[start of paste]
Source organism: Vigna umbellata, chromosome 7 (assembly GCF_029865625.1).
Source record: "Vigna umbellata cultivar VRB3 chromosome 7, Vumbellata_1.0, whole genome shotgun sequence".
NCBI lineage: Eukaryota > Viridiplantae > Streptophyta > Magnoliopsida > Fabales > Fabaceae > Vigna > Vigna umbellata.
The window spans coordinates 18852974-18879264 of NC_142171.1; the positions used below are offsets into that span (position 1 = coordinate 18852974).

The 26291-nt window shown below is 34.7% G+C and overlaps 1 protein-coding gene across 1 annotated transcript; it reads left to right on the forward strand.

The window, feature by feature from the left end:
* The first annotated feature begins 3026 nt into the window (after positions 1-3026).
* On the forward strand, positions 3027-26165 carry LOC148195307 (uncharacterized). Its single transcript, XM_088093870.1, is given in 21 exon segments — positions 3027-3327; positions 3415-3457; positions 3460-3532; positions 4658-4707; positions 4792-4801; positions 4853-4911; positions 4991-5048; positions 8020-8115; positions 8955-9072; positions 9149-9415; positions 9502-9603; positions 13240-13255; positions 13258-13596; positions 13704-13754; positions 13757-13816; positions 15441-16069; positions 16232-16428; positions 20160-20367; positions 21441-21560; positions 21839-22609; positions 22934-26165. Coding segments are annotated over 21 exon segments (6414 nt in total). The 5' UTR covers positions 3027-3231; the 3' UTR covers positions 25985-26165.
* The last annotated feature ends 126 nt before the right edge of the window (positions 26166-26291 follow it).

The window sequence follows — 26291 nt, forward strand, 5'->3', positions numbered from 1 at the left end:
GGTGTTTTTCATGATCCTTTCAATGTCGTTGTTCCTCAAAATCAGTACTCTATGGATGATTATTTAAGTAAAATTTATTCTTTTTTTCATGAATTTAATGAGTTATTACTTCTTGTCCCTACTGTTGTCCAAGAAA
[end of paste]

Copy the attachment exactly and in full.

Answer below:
Source organism: Vigna umbellata, chromosome 7 (assembly GCF_029865625.1).
Source record: "Vigna umbellata cultivar VRB3 chromosome 7, Vumbellata_1.0, whole genome shotgun sequence".
NCBI lineage: Eukaryota > Viridiplantae > Streptophyta > Magnoliopsida > Fabales > Fabaceae > Vigna > Vigna umbellata.
The window spans coordinates 18852974-18879264 of NC_142171.1; the positions used below are offsets into that span (position 1 = coordinate 18852974).

The 26291-nt window shown below is 34.7% G+C and overlaps 1 protein-coding gene across 1 annotated transcript; it reads left to right on the forward strand.

The window, feature by feature from the left end:
* The first annotated feature begins 3026 nt into the window (after positions 1-3026).
* On the forward strand, positions 3027-26165 carry LOC148195307 (uncharacterized). Its single transcript, XM_088093870.1, is given in 21 exon segments — positions 3027-3327; positions 3415-3457; positions 3460-3532; positions 4658-4707; positions 4792-4801; positions 4853-4911; positions 4991-5048; positions 8020-8115; positions 8955-9072; positions 9149-9415; positions 9502-9603; positions 13240-13255; positions 13258-13596; positions 13704-13754; positions 13757-13816; positions 15441-16069; positions 16232-16428; positions 20160-20367; positions 21441-21560; positions 21839-22609; positions 22934-26165. Coding segments are annotated over 21 exon segments (6414 nt in total). The 5' UTR covers positions 3027-3231; the 3' UTR covers positions 25985-26165.
* The last annotated feature ends 126 nt before the right edge of the window (positions 26166-26291 follow it).

The window sequence follows — 26291 nt, forward strand, 5'->3', positions numbered from 1 at the left end:
GGTGTTTTTCATGATCCTTTCAATGTCGTTGTTCCTCAAAATCAGTACTCTATGGATGATTATTTAAGTAAAATTTATTCTTTTTTTCATGAATTTAATGAGTTATTACTTCTTGTCCCTACTGTTGTCCAAGAAA